Las mujeres y el cambio por la igualdad de género en Europa.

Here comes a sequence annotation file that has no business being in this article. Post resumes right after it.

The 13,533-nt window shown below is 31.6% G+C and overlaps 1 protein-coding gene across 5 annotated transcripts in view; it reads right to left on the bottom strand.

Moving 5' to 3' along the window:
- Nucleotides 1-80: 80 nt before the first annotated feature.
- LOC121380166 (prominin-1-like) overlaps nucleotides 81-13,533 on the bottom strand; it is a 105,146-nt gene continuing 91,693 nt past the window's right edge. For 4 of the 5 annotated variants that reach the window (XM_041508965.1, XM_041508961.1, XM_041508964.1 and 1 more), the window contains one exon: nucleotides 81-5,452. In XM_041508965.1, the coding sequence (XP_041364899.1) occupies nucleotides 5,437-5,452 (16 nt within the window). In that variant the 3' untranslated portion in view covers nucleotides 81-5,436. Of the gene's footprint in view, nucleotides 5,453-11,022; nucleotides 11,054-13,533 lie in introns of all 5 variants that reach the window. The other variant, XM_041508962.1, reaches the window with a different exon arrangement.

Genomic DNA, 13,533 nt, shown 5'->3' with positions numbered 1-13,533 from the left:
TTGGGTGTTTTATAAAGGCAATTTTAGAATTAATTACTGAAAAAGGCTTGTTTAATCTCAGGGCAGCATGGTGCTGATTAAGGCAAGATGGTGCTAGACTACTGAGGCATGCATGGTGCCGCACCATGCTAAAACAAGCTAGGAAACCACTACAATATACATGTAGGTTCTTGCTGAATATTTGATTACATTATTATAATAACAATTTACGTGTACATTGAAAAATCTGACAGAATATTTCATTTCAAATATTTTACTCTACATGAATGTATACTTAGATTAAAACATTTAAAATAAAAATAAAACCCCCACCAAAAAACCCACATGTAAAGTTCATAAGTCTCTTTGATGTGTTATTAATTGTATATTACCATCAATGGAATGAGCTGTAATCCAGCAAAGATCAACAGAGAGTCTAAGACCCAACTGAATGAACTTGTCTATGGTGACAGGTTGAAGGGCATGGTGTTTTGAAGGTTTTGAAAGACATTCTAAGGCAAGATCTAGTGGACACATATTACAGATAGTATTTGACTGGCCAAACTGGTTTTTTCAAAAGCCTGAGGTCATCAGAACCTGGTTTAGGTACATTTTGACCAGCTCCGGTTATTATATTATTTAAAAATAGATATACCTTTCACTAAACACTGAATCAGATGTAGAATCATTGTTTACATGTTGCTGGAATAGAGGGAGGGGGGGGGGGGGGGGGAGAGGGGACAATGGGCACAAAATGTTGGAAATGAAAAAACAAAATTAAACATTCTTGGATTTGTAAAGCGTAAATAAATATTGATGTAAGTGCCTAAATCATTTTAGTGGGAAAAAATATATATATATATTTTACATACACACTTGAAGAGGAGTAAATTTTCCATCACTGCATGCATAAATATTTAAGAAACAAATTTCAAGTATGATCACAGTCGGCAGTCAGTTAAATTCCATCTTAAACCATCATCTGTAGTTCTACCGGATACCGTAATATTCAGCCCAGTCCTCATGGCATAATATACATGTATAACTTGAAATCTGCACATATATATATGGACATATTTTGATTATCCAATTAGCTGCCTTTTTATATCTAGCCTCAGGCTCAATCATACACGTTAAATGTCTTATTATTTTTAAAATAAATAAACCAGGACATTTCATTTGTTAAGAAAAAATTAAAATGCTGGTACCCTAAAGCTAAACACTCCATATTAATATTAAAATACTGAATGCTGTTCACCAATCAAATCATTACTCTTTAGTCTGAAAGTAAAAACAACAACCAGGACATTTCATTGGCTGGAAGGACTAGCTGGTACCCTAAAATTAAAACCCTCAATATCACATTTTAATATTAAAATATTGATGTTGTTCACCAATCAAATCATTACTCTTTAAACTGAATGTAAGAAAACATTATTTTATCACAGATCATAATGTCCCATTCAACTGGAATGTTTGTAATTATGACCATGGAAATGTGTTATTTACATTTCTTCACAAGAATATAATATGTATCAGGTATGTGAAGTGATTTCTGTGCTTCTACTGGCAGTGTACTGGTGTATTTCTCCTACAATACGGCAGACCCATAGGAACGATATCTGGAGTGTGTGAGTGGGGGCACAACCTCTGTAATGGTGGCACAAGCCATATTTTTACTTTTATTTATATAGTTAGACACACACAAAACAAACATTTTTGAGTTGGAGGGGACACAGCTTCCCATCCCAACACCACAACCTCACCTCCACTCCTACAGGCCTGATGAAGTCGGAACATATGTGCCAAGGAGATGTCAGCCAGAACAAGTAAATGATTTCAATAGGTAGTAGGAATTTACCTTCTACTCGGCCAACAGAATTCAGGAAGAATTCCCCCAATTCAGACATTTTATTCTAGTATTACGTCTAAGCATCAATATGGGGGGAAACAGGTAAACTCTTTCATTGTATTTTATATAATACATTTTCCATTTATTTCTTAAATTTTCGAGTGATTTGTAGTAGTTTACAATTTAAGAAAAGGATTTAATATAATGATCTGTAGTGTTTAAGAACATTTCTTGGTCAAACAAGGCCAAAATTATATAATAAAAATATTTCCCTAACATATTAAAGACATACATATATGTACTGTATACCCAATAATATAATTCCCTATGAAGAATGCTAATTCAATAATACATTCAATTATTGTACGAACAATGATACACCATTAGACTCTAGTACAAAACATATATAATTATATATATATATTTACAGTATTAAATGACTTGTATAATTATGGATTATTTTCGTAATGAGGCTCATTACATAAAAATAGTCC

In this syllabus there are some starter points which could be good for teachers to think about before applying the syllabus in the classroom. The first is to avoid using the term ‘women’s history’. It can result in women and their roles as historical agents being seen as an add-on in history, rather than an integral and natural part of all the change processes which schools study. It can, of course, be appropriate to look in detail at women agents. Their history has, as a representation, its natural place in the teaching of history. However, it can be hard to apply this perspective exclusively and still be able to give explanations that do justice to the strands of continuity and change running throughout history. New perspectives are needed in order to understand the driving forces of history. The syllabus is therefore more in alignment with the history writing that many gender historians now favour. When we, for example, discuss power, sexuality and capacity for various individuals to act from a gender perspective, it is important to point out that this is always relational constructions. Changes in the power and influence that women have will always bear a relation to men’s means to obtain these same things. The concepts power and power structures are therefore crucial for analysing and understanding the history that is described in the syllabus.
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